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Former Tampa Bay Lawyer Extradited from Nicaragua on Fraud Charges

On Behalf of | May 18, 2013 | Uncategorized

Former Tampa Bay area attorney Lawrence Hartman was deported by Nicaraguan authorities deported last week and sent back to Florida where he faces fraud charges in Tampa’s federal court. He is accused of participating in a $137 million fraud and money laundering scheme largely based in the Tampa Bay area. The Nicaraguan government says Hartman tried to get a Nicaraguan passport using a fraudulent birth certificate.

U.S. prosecutors say Hartman is one of seven people charged in federal court in Tampa with a scheme that bilked investors out of at least $137 million. Several companies they created to carry out the fraud, prosecutors said in 2009, were in Pinellas, Pasco and Hillsborough counties. Federal court papers allege the group hijacked names of more than 50 defunct companies and sold bogus stock in them to investors in Britain and elsewhere for over $100 million.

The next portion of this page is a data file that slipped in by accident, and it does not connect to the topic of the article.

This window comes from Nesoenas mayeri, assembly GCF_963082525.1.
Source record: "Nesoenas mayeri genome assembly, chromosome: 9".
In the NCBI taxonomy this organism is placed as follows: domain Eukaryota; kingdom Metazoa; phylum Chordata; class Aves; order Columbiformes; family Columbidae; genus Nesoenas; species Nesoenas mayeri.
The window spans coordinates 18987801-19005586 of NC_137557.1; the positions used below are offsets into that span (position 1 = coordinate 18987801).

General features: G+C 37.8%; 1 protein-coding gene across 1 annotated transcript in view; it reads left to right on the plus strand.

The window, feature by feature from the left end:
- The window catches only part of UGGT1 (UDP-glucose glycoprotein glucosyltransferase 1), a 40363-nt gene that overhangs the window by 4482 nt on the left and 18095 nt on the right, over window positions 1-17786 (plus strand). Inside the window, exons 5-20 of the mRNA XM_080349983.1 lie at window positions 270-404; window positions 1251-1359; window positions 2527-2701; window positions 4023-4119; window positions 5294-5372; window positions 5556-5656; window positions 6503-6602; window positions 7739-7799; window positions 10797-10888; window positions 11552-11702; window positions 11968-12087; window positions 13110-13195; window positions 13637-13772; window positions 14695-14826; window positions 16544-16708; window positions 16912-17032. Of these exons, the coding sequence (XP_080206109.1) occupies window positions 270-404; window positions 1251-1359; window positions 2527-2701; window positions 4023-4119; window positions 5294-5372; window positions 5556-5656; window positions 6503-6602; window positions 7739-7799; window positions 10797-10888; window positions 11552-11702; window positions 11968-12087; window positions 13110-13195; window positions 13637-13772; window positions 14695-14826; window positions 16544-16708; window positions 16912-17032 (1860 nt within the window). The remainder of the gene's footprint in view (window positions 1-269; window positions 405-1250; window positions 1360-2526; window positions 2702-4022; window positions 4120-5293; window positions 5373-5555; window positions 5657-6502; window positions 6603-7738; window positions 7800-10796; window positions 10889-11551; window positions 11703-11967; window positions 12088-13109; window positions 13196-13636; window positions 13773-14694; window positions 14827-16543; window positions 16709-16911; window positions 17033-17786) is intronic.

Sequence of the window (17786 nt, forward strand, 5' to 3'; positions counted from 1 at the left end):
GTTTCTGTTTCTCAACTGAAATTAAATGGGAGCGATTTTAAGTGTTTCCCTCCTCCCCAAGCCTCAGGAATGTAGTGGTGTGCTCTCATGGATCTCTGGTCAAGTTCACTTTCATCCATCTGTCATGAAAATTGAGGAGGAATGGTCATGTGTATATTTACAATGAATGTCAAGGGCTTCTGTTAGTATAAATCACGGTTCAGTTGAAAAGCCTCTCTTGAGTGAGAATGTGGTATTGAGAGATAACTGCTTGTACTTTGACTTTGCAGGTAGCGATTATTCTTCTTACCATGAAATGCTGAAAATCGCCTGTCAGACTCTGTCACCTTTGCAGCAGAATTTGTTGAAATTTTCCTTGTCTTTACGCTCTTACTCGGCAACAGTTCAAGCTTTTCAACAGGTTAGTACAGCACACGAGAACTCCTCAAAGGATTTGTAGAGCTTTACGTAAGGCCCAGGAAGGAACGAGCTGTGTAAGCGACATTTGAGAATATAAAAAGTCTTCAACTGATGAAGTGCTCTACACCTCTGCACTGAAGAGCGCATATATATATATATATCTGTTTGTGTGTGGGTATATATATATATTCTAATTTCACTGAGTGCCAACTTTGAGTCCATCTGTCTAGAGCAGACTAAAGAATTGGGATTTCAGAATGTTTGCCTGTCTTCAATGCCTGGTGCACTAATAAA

Most of Hartman’s alleged co-conspirators have previously been found guilty or pleaded guilty.

According to court documents, Paul Robert Gunter and his daughter led the team that stole the identities of 54 publicly traded companies and sold bogus stocks to retired or semi-retired investors in Ireland and the United Kingdom. They operated out of Palm Harbor and Clearwater. Authorities claim Texas attorneys Roger Lee Shoss and Nicolette Loisel, and Hartman, illegally acquired the identities of the dormant shell companies.

Simon Andrew Odoni and Richard Sinclair Pope are charged with facilitating sales of fraudulent stock to investors. Odoni and Pope also controlled the flow of money from victim investors into bank accounts that the pair could access, according to records.

Hartman reportedly had foreign residency in Costa Rica, and had been living there for an unknown number of years. He entered Nicaragua illegally across the Peñas Blancas border crossing on April 22, according to police. Nicaraguan police reportedly identified Hartman by cross-checking his fingerprints with Interpol records, according to a statement from law authorities.


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